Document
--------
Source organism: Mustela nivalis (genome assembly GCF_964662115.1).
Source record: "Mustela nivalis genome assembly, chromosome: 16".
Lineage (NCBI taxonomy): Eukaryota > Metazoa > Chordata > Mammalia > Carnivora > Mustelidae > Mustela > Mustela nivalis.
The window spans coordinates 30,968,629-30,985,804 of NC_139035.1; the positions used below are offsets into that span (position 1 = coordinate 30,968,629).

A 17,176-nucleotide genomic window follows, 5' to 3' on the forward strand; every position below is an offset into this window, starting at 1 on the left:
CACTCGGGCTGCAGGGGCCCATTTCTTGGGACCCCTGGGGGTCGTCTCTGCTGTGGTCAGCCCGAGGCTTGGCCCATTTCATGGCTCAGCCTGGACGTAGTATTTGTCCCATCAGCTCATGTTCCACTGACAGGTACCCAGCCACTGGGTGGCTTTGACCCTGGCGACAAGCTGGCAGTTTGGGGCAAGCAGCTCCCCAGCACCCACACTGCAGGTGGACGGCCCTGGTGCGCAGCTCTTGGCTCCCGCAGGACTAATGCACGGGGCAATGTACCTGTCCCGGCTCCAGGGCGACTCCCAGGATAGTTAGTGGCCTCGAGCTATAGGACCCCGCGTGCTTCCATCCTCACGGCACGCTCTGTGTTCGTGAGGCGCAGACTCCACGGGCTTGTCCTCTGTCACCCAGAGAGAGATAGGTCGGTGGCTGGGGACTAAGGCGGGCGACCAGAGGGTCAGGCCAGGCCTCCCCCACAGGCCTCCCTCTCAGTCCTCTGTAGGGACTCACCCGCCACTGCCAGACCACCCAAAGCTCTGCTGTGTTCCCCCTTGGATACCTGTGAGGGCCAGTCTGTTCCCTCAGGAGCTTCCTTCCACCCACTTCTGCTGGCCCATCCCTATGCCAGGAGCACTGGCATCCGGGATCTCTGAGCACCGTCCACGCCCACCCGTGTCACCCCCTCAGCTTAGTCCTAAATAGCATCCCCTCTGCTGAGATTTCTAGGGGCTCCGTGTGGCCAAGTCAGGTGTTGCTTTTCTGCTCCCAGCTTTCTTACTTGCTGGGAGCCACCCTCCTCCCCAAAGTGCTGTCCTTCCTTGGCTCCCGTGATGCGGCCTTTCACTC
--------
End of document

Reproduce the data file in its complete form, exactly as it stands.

Source organism: Mustela nivalis (genome assembly GCF_964662115.1).
Source record: "Mustela nivalis genome assembly, chromosome: 16".
Lineage (NCBI taxonomy): Eukaryota > Metazoa > Chordata > Mammalia > Carnivora > Mustelidae > Mustela > Mustela nivalis.
The window spans coordinates 30,968,629-30,985,804 of NC_139035.1; the positions used below are offsets into that span (position 1 = coordinate 30,968,629).

A 17,176-nucleotide genomic window follows, 5' to 3' on the forward strand; every position below is an offset into this window, starting at 1 on the left:
CACTCGGGCTGCAGGGGCCCATTTCTTGGGACCCCTGGGGGTCGTCTCTGCTGTGGTCAGCCCGAGGCTTGGCCCATTTCATGGCTCAGCCTGGACGTAGTATTTGTCCCATCAGCTCATGTTCCACTGACAGGTACCCAGCCACTGGGTGGCTTTGACCCTGGCGACAAGCTGGCAGTTTGGGGCAAGCAGCTCCCCAGCACCCACACTGCAGGTGGACGGCCCTGGTGCGCAGCTCTTGGCTCCCGCAGGACTAATGCACGGGGCAATGTACCTGTCCCGGCTCCAGGGCGACTCCCAGGATAGTTAGTGGCCTCGAGCTATAGGACCCCGCGTGCTTCCATCCTCACGGCACGCTCTGTGTTCGTGAGGCGCAGACTCCACGGGCTTGTCCTCTGTCACCCAGAGAGAGATAGGTCGGTGGCTGGGGACTAAGGCGGGCGACCAGAGGGTCAGGCCAGGCCTCCCCCACAGGCCTCCCTCTCAGTCCTCTGTAGGGACTCACCCGCCACTGCCAGACCACCCAAAGCTCTGCTGTGTTCCCCCTTGGATACCTGTGAGGGCCAGTCTGTTCCCTCAGGAGCTTCCTTCCACCCACTTCTGCTGGCCCATCCCTATGCCAGGAGCACTGGCATCCGGGATCTCTGAGCACCGTCCACGCCCACCCGTGTCACCCCCTCAGCTTAGTCCTAAATAGCATCCCCTCTGCTGAGATTTCTAGGGGCTCCGTGTGGCCAAGTCAGGTGTTGCTTTTCTGCTCCCAGCTTTCTTACTTGCTGGGAGCCACCCTCCTCCCCAAAGTGCTGTCCTTCCTTGGCTCCCGTGATGCGGCCTTTCACTC